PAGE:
What We Do
The Policy working group cultivates the “in-between space”, a mutually beneficial working relationship between grassroots community leaders and policymakers, based upon two-way communication and collaboration.
Historically, Chicago Mayors and policymakers have introduced a multitude of new ambitious plans aimed towards helping Chicago ‘go green’. They often utilize a top-down approach, paying consulting experts to analyze the problems within Chicago communities, devise a solution, and attempt to ‘sell it’ to residents, treating them as passive consumers of the solution.
At the neighborhood level, self-driven residents design their sustainability work through their passion, concern, and experience. These solutions are effective due in no small part to their sensitivity to local culture and conditions.
Both approaches have an inherent value, but are often held mutually exclusive. Policymakers may hold an image that neighborhood leaders are too fragmented and their work is difficult to bring to scale. Local leaders may hold suspicions that their involvement in policy will be truly honored or at worst exploited.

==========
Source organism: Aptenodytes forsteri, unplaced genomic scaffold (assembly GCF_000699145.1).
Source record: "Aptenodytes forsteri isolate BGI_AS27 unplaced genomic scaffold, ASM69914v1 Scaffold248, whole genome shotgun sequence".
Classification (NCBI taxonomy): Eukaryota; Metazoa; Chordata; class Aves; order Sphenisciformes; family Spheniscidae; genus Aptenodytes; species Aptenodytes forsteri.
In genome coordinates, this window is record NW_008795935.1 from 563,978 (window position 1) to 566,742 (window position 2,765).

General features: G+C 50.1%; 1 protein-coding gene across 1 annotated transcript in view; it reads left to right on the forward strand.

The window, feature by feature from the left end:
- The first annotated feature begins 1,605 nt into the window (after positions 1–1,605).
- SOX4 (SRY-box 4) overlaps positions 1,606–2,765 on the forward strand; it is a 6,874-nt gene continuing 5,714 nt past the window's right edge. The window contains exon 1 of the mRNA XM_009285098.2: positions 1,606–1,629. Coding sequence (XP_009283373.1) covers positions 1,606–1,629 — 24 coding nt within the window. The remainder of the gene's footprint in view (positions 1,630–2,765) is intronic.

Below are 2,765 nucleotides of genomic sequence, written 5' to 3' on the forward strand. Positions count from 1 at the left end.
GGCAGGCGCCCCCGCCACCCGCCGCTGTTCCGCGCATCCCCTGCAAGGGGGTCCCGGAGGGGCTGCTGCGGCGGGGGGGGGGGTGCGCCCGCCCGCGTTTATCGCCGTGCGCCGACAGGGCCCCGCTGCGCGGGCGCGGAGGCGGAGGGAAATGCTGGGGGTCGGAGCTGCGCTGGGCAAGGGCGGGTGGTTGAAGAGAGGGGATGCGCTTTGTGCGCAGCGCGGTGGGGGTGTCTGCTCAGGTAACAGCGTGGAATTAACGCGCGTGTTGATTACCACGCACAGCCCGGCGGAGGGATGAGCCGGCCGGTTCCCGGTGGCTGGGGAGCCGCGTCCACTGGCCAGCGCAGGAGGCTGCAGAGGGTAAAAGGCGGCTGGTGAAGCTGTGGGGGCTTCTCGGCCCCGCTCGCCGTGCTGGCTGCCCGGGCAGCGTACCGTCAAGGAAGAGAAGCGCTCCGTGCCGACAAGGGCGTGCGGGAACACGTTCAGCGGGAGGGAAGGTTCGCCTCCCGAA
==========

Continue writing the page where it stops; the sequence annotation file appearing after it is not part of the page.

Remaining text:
Since it’s creation, the CSLN has taken initiative to nurture the relationship between the bottom-up approach of organizing these collective voices of the community and the more traditional, top-down approach taken by public officials. Often this work relies on active listening and creating agreements that ensure mutually beneficial outcomes.
And thus, the in-between space was born.
- Connecting with the new Chief Sustainability Officer
- Planning for ward-level initiatives
It is imperative that community stakeholders are involved in a meaningful and ongoing way in all city departments. We would like to see more practices that invite and create space for residents to be involved, such as multilingual communications through different mediums and networks, citizen-based committees, participatory budgeting, and community-level avenues for participation.